Also that this was expected on the back of tourism recovery arising from visitor arrivals of 205,529 in the year to June 2022, which was 50.4 per cent of arrivals over the same period in 2019.

The current strong pace of tourism inflows is also expected to continue, with visitor arrivals now projected to reach 55.0 per cent of 2019 levels by the end of 2022.

With the economy projected to grow in 2023 and 2024 by 9.2% and 5.0%, respectively, tourism businesses and their supply chains can relook at diversification opportunities that were resorted to during border closures that would offer better safety networks during future shocks.

Inflation has been rising since the second half of 2021, as pandemic-induced imbalances compounded by the war in Ukraine have led to substantial hikes in food and fuel prices. Annual headline inflation was 5.1 per cent in June 2022 following 5.0 per cent inflation in May 2022.

The Fiji Hotel & Tourism Association (FHTA) has applauded the range of initiatives announced that will continue to enhance and support private sector-led recovery efforts.

These include improving the ease of business, that in turn improves productivity and reduces the cost of doing business.

As well, recognising the need for continued efforts in government agency digitization projects, increasing support for resources, overdue immigration policy changes and refocusing on infrastructure development where it is needed most, can only further boost private sector confidence.

The industry is acutely aware of the current need for private sector business confidence especially now, coming off a once-in-a-lifetime perfect storm of crisis upon crisis.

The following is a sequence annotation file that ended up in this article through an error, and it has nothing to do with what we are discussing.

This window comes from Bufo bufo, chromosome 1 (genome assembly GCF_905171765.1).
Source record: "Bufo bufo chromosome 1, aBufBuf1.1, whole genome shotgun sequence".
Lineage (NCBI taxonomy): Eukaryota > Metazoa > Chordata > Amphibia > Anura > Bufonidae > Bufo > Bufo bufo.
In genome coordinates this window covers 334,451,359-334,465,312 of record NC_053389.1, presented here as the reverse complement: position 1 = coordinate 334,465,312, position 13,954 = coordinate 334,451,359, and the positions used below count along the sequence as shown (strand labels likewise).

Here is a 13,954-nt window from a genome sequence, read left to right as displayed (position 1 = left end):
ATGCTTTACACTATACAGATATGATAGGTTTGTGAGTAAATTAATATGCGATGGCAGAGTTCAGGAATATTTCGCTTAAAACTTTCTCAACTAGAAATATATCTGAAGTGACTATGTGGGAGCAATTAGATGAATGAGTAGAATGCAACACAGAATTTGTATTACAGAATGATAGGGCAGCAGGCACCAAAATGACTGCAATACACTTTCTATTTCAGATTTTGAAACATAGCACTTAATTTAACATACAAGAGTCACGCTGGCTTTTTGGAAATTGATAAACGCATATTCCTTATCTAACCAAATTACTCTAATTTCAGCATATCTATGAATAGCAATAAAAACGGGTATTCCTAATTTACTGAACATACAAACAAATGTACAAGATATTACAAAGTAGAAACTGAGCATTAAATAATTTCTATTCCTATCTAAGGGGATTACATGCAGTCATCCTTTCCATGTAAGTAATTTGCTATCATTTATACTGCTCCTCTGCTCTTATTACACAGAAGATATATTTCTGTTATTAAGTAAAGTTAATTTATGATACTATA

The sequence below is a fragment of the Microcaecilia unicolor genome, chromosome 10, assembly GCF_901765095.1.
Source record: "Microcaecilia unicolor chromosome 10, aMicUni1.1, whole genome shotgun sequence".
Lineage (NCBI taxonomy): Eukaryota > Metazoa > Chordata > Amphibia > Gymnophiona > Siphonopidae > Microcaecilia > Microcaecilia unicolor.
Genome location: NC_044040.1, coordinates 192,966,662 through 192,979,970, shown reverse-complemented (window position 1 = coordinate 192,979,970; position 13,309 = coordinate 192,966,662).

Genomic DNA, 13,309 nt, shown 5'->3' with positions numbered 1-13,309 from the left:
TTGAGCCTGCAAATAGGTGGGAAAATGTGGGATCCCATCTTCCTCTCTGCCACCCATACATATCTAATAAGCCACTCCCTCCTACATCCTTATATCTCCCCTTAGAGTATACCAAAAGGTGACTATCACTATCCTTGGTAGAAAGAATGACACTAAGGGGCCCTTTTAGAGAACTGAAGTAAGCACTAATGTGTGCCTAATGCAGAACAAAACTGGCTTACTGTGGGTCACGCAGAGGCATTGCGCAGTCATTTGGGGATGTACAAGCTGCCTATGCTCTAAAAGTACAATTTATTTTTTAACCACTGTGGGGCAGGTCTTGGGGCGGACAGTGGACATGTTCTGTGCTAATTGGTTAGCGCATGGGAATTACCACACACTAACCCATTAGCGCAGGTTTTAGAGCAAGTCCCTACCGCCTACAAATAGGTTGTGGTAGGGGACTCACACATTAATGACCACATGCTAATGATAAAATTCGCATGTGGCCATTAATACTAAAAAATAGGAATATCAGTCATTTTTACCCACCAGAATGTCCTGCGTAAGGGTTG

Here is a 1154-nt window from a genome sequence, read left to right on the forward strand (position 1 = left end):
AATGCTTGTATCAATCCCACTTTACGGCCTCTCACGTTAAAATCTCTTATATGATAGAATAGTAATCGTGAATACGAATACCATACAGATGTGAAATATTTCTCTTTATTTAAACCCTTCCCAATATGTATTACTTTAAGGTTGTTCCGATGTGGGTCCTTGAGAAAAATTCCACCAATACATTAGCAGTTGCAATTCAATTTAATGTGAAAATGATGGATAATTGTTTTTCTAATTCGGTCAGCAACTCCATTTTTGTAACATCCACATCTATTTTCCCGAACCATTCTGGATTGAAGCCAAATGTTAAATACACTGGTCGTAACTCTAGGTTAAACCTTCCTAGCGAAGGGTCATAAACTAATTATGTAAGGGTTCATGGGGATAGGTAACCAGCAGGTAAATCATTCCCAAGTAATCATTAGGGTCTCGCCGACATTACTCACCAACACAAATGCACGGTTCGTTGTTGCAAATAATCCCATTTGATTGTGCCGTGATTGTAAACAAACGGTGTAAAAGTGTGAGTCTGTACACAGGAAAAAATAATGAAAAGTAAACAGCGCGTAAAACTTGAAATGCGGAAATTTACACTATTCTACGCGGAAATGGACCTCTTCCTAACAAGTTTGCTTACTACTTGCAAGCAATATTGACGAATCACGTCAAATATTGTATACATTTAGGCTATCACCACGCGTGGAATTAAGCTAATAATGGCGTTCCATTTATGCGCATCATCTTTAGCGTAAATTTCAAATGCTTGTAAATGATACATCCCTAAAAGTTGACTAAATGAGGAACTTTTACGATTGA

Visitor numbers might be currently high, but there is widespread nervousness about another COVID variant re-emerging, the Russia-Ukraine war further disrupting trade and driving prices further up, our usual climate-based risks that never quite go away and even the impending Fijian elections.

It is not appreciated that hotel room occupancy annually can average just 60% and that the tourism high season – during which occupancy can move to 90-100%, only lasts around 4 months of the year.

In between the high season and low season, the “shoulder season” might sit at 60-70% depending on the region (because different regions attract different markets that prefer to travel at different times), while the low season can drop occupancy to 30-40%.

Factor in school holidays and whether it is hot or too cold in those markets and how well our destination marketing is doing, and we have the main driving factors for holiday seasonality, demand, room rates and holiday specials.

We must consider spreading the risk of having a too high dependency on one main industry that is so often impacted by so many outside economic and weather-related influences.

Tourism businesses and the comprehensive supply chain businesses inextricably connected to the industry will be better able to continue their recovery momentum with renewed confidence based on this Budget’s promise to create certainty by retaining almost all of the current tax structure and address overdue economic growth obstacles.

There is still some recovery to get through, and further investment opportunities to get going, while we create more jobs and focus on competing more fiercely as a preferred travel destination.

We are cautiously optimistic that tourism can get back on track, bar all the other worrying issues we know sit just off our sparkling blue horizon like a cloud we’re wondering could either drift off and leave us alone, or get closer and darker.

Best be prepared either way.

By: Fantasha Lockington – CEO, FHTA (Published in the Fiji Times on 22 July 2022)